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  1. Abstract

    Interface materials offer a means to achieve electrical control of ferrimagnetism at room temperature as was recently demonstrated in (LuFeO3)m/(LuFe2O4)1superlattices. A challenge to understanding the inner workings of these complex magnetoelectric multiferroics is the multitude of distinct Fe centres and their associated environments. This is because macroscopic techniques characterize average responses rather than the role of individual iron centres. Here, we combine optical absorption, magnetic circular dichroism and first-principles calculations to uncover the origin of high-temperature magnetism in these superlattices and the charge-ordering pattern in them= 3 member. In a significant conceptual advance, interface spectra establish how Lu-layer distortion selectively enhances the Fe2+ →  Fe3+charge-transfer contribution in the spin-up channel, strengthens the exchange interactions and increases the Curie temperature. Comparison of predicted and measured spectra also identifies a non-polar charge ordering arrangement in the LuFe2O4layer. This site-specific spectroscopic approach opens the door to understanding engineered materials with multiple metal centres and strong entanglement.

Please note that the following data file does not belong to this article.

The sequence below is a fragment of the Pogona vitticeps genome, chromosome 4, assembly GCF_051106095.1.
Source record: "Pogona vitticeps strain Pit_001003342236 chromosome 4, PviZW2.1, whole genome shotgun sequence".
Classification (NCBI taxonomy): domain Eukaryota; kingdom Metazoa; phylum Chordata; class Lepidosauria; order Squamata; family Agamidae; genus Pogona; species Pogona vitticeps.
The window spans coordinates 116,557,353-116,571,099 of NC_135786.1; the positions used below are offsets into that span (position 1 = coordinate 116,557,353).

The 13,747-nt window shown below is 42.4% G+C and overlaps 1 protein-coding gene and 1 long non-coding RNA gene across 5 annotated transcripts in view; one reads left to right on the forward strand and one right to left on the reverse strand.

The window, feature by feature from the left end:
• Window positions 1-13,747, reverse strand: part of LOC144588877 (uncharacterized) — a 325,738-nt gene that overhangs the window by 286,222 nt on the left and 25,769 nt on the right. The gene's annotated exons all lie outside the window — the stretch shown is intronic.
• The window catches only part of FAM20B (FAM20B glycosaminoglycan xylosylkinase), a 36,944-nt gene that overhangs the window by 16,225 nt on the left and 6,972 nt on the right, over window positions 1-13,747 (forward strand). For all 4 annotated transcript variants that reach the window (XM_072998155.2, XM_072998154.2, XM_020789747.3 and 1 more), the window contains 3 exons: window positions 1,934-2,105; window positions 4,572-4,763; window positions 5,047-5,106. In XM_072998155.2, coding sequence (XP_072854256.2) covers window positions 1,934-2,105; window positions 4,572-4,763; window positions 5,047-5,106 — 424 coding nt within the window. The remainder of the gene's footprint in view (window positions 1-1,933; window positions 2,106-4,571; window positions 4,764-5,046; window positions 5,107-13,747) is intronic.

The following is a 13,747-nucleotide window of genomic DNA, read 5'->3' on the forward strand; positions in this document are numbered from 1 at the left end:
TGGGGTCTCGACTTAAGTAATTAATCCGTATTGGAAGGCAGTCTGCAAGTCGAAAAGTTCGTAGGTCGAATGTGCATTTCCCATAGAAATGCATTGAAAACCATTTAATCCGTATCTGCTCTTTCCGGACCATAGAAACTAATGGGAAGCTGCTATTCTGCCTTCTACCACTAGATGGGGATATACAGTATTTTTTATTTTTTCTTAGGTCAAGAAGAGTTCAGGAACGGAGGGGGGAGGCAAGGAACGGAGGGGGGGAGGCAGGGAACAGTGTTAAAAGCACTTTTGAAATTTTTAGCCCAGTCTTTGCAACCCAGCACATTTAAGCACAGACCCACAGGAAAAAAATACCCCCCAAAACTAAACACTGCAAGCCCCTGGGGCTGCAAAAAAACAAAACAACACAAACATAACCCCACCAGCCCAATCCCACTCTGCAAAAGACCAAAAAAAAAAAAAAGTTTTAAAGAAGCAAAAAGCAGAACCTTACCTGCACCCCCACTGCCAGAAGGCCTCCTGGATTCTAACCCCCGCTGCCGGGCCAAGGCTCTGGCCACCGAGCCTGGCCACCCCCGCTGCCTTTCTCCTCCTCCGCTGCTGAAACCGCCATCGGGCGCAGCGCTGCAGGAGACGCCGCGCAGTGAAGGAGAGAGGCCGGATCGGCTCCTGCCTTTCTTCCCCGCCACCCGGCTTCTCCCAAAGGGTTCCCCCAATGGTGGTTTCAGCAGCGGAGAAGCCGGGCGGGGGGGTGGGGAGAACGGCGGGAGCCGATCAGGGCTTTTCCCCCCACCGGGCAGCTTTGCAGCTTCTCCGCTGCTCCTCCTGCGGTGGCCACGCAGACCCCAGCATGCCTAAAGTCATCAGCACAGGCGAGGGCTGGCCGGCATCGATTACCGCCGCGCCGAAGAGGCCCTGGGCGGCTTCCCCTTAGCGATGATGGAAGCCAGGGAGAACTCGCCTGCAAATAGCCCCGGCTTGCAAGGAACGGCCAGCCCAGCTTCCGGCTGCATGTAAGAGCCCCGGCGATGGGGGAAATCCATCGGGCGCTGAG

2. The production of hydrogen fuels, via water splitting, is of practical relevance for meeting global energy needs and mitigating the environmental consequences of fossil-fuel-based transportation. Water photoelectrolysis has been proposed as a viable approach for generating hydrogen, provided that stable and inexpensive photocatalysts with conversion efficiencies over 10% can be discovered, synthesized at scale, and successfully deployed (Pinaud et al. , Energy Environ. Sci. , 2013, 6 , 1983). While a number of first-principles studies have focused on the data-driven discovery of photocatalysts, in the absence of systematic experimental validation, the success rate of these predictions may be limited. We address this problem by developing a screening procedure with co-validation between experiment and theory to expedite the synthesis, characterization, and testing of the computationally predicted, most desirable materials. Starting with 70 150 compounds in the Materials Project database, the proposed protocol yielded 71 candidate photocatalysts, 11 of which were synthesized as single-phase materials. Experiments confirmed hydrogen generation and favorable band alignment for 6 of the 11 compounds, with the most promising ones belonging to the families of alkali and alkaline-earth indates and orthoplumbates. This study shows the accuracy of a nonempirical, Hubbard-corrected density-functional theory method to predict band gaps and bandmore »offsets at a fraction of the computational cost of hybrid functionals, and outlines an effective strategy to identify photocatalysts for solar hydrogen generation.« less